It’s harvest time in our community garden. This year won’t be remembered as stellar, but it was an adventure and ongoing learning experience. This isn’t farewell to the garden. I know there will be several more weeks of happy discoveries on each visit, but some of the splendor is gone. Plants that were once lush and full are now a little wispy, putting their strength into bearing fruit instead of leafing profusely. Recent harvests haven’t yielded bushels, but there were enough things to make for some interesting kitchen adventures.
As a tip of the hat to my son, I planted a Cayenne Pepper plant. While there aren’t enough to make vats of hot sauce or even a couple of bottles, there are plenty to liven up a dish with enough left over to dry. Yes, that is dental floss…gotta love the internet. I’m well into my second string now and the plant seems to be producing more peppers every day. Maybe there will be hot sauce in the future.
On one recent trip to the garden I gathered a lovely cast of characters that would become a roasted vegetable side dish. Generous handfuls of grape tomatoes and green beans were joined by a few carrots, radishes, zucchini, and herbs. The result was a tasty medley that was really homegrown.
A RECIPE FOR ROASTED GARDEN VEGETABLES: Gather the freshest vegetables and herbs you can find. Clean and trim them. Toss them in olive oil, using one tablespoon of oil for every two cups of vegetables.Sprinkle with salt and pepper. Put them in a baking dish starting with those that will take the longest to cook. Place the dish in a three hundred seventy-five degree oven and roast, stirring occasionally and adding the veggies that take the least time. Check often to avoid burning. When everything is tender crisp and the tomatoes (if you use them) are just beginning to break down, bring it to the table and let it bear testament to your green thumb.
I planted Spaghetti Squash and while the bees and other insects didn’t see fit to pollinate much of the zucchini, they did work their magic on the squash. They also were responsible for what I think is a cross-breed. Along with the lovely pale yellow spaghetti squash there are several green striped varieties on the same vine. I’m not a botanist and I don’t play one on TV, but I think that I grew the love child of a zucchini and a spaghetti squash. Was it good to eat? There was only one way to find out.
I conducted a non-professional experiment. I cut open the striped squash and compared it to its brother. The inside was more zucchini like while the seeds reminded me of other winter squash. It smelled like zucchini, it looked like zucchini, but it had a thicker skin. I decided I had to taste it to resolve the conundrum, but how to cook it? I cut it in half and roasted one side while I sliced and grilled the other. The roasted half tasted a little like zucchini and it didn’t become thread like when I raked across it with a fork. The grilled side tasted zucchini like as well, but the skin was now hard like winter squash and the seeds fit more of the winter profile as well. Let’s just say it was interesting. There is one more of these mutants still on the vine so I may give it one more try.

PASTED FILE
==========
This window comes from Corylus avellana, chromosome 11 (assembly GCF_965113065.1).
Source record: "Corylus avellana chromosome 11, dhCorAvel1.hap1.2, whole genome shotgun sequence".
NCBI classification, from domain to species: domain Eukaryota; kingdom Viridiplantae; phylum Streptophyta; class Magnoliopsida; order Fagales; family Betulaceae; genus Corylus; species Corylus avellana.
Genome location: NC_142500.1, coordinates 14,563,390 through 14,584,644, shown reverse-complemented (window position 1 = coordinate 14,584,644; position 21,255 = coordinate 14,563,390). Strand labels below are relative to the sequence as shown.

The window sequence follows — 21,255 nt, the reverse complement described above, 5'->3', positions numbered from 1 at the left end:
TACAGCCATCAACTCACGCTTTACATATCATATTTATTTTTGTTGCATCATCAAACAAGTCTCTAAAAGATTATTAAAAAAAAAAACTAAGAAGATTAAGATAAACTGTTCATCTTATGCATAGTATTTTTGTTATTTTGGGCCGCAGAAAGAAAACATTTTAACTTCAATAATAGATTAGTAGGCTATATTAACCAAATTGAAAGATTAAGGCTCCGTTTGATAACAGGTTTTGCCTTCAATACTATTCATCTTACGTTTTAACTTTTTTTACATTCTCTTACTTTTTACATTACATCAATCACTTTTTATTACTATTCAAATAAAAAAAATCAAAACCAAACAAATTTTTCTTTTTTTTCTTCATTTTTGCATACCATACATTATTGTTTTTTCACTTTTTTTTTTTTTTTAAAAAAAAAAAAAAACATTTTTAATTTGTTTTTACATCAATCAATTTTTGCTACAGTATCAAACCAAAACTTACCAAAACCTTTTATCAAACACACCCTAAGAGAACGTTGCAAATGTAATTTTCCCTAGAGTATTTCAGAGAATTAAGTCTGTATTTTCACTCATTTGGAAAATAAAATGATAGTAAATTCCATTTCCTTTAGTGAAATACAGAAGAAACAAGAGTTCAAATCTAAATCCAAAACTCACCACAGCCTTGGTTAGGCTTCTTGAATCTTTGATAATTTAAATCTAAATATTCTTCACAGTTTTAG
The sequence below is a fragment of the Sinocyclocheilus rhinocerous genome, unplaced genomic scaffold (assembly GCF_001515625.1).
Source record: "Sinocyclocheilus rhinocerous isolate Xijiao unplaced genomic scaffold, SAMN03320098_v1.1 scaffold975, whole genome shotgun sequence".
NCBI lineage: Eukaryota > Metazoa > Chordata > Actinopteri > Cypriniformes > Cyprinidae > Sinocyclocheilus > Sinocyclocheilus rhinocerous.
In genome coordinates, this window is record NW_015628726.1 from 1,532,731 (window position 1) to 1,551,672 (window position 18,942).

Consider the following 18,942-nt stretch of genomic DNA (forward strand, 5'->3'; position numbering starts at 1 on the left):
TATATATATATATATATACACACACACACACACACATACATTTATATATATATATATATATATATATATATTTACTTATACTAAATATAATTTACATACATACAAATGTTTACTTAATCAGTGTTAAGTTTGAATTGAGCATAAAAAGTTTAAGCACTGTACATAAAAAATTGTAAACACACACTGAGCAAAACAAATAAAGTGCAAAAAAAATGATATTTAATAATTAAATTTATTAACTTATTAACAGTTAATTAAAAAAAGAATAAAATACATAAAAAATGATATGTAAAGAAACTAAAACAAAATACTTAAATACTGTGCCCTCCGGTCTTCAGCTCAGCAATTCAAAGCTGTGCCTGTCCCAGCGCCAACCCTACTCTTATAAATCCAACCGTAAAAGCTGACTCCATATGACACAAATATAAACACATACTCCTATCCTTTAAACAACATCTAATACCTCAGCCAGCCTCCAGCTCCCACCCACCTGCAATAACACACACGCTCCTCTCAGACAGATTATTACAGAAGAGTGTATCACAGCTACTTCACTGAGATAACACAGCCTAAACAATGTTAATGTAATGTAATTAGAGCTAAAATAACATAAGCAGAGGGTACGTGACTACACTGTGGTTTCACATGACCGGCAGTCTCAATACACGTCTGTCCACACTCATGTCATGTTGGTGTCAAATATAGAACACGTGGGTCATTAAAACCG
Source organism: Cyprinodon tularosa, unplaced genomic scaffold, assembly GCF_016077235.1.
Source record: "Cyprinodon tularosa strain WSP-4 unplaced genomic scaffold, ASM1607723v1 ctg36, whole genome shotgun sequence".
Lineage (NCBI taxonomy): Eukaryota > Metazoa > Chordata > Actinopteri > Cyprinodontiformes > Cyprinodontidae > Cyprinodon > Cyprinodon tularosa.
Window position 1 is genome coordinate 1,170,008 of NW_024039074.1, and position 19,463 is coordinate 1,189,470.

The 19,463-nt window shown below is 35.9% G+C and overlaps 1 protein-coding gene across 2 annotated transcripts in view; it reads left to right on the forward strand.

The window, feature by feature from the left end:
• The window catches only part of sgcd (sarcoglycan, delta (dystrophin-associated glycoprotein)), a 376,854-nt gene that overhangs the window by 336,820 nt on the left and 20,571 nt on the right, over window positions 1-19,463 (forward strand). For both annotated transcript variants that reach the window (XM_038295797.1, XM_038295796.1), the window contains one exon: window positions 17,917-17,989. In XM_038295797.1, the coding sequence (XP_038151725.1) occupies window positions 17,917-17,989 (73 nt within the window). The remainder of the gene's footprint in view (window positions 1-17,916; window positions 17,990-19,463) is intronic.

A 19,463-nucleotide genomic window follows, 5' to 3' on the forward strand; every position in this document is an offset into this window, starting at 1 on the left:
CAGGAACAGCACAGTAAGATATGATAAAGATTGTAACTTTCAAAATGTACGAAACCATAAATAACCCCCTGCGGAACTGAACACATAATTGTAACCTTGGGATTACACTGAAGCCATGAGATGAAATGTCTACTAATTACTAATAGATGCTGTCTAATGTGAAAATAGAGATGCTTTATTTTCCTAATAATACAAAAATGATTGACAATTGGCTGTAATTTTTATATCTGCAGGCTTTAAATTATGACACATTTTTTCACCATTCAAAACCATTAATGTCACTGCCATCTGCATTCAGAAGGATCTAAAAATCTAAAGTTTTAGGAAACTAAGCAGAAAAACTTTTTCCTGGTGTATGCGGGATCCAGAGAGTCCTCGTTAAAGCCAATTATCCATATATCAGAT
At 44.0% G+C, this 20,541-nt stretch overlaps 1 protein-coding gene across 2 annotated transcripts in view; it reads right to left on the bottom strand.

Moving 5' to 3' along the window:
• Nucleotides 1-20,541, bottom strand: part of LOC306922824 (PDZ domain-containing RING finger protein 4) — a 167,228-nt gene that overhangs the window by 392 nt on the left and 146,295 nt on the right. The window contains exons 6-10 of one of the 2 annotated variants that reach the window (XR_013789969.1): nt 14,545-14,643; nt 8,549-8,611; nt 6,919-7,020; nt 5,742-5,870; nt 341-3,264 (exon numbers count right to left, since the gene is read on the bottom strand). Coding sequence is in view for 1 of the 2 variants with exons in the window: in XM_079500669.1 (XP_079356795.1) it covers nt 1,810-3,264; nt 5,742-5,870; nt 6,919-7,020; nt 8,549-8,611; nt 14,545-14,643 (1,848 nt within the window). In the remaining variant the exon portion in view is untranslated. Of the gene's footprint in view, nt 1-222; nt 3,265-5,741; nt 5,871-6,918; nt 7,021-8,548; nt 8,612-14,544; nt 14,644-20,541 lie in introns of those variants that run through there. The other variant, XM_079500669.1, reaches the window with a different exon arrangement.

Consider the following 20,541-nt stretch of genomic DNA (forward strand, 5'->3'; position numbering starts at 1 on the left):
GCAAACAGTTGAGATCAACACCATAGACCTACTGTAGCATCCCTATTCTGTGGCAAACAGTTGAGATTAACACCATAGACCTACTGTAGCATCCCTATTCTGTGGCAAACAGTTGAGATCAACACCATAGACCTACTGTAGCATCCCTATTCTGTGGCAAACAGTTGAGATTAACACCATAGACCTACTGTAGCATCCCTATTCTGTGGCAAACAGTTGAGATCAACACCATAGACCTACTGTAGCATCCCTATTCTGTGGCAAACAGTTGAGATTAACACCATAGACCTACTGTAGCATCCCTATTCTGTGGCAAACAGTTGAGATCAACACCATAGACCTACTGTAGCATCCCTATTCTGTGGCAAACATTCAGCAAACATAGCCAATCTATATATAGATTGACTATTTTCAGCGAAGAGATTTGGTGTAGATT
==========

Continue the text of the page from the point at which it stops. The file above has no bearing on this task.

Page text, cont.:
The true spaghetti squash, however, was wonderful. The flesh was the palest of yellows and once it was roasted and raked it gave forth a mountain of “spaghetti” that was the sweetest I’ve ever tasted. I’ve shared other recipes for this squash that can’t seem to decide what it is. Hard shelled and slow growing like its winter cousins but with flesh that flakes into tender strings tasting a bit like summer squash. What ever it is, it’s fun to play with in the kitchen. Who can ever forget the fabulous Spaghetti Squash Lasagna adventure.Looking back, it is obvious that I tend to treat this squash like pasta though it has no resemblance in taste or texture to pasta. It is, however a gluten-free choice that packs a bit more fiber in its carbs than the real thing. These are facts that only make me love it more, not to mention that it is quite tasty with an interesting texture.
I’ve topped it with lentils and tossed it with spinach and bacon. It also makes a stunning side dish when combined with other vegetables. For all of these quick cooking dishes, the spaghetti squash must be pre-cooked. My favorite way to prepare it is to roast it in the oven. Okay, it’s also because I don’t have a microwave, which is a slightly quicker technique though I’ve found that squash explosions can be nasty to clean up. Experience has also taught me that boiling a large heavy squash in scalding hot water can cause some pretty serious burns. Kitchen mishaps not withstanding, it looks so pretty after it is roasted.
ROASTED SPAGHETTI SQUASH: Cut the squash in half lengthwise and scrape out the seeds. Drizzle each half with olive oil and season with salt and cracked black pepper. Place cut side down on a rimmed baking sheet that has been lined with foil and lightly coated with cooking spray. Bake in a 375 degree oven for 30 – 40 minutes. The squash should give slightly when pressed. Allow to cool slightly. Using a fork, rake the flesh. It should turn into thread-like ribbons. Use this golden wonder as a pasta alternative or let it be part of a vegetable stir fry. The possibilities are endless.
Now that I have shared my garden adventures and two non-recipe, recipes, I’ll leave you to check out my earlier squash adventures. Just click on the red links to see where spaghetti squash has taken me. Oh, and do make every effort to enjoy these last few weeks of summer…you know what is just around the corner.